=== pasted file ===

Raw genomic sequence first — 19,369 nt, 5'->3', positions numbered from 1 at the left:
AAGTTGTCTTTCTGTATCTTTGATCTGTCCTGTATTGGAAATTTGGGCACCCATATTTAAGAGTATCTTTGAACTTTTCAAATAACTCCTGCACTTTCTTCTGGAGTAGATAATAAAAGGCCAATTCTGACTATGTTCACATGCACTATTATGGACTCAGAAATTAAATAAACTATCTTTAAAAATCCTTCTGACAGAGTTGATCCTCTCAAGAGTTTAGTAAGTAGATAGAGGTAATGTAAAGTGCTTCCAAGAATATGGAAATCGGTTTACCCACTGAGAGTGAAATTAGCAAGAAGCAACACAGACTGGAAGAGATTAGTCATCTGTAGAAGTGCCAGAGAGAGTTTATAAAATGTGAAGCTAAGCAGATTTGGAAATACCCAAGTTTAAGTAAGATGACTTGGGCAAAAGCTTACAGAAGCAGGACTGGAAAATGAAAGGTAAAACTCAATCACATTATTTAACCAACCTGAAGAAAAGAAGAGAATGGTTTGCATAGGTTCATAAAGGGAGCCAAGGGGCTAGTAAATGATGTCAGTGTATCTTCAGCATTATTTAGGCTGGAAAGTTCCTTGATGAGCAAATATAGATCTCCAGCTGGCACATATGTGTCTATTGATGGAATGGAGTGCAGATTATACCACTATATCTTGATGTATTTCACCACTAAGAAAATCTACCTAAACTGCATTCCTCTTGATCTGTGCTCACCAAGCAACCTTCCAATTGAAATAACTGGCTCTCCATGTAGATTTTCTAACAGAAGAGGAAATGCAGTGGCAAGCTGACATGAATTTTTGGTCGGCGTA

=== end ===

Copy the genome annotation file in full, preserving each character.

Raw genomic sequence first — 19,369 nt, 5'->3', positions numbered from 1 at the left:
AAGTTGTCTTTCTGTATCTTTGATCTGTCCTGTATTGGAAATTTGGGCACCCATATTTAAGAGTATCTTTGAACTTTTCAAATAACTCCTGCACTTTCTTCTGGAGTAGATAATAAAAGGCCAATTCTGACTATGTTCACATGCACTATTATGGACTCAGAAATTAAATAAACTATCTTTAAAAATCCTTCTGACAGAGTTGATCCTCTCAAGAGTTTAGTAAGTAGATAGAGGTAATGTAAAGTGCTTCCAAGAATATGGAAATCGGTTTACCCACTGAGAGTGAAATTAGCAAGAAGCAACACAGACTGGAAGAGATTAGTCATCTGTAGAAGTGCCAGAGAGAGTTTATAAAATGTGAAGCTAAGCAGATTTGGAAATACCCAAGTTTAAGTAAGATGACTTGGGCAAAAGCTTACAGAAGCAGGACTGGAAAATGAAAGGTAAAACTCAATCACATTATTTAACCAACCTGAAGAAAAGAAGAGAATGGTTTGCATAGGTTCATAAAGGGAGCCAAGGGGCTAGTAAATGATGTCAGTGTATCTTCAGCATTATTTAGGCTGGAAAGTTCCTTGATGAGCAAATATAGATCTCCAGCTGGCACATATGTGTCTATTGATGGAATGGAGTGCAGATTATACCACTATATCTTGATGTATTTCACCACTAAGAAAATCTACCTAAACTGCATTCCTCTTGATCTGTGCTCACCAAGCAACCTTCCAATTGAAATAACTGGCTCTCCATGTAGATTTTCTAACAGAAGAGGAAATGCAGTGGCAAGCTGACATGAATTTTTGGTCGGCGTA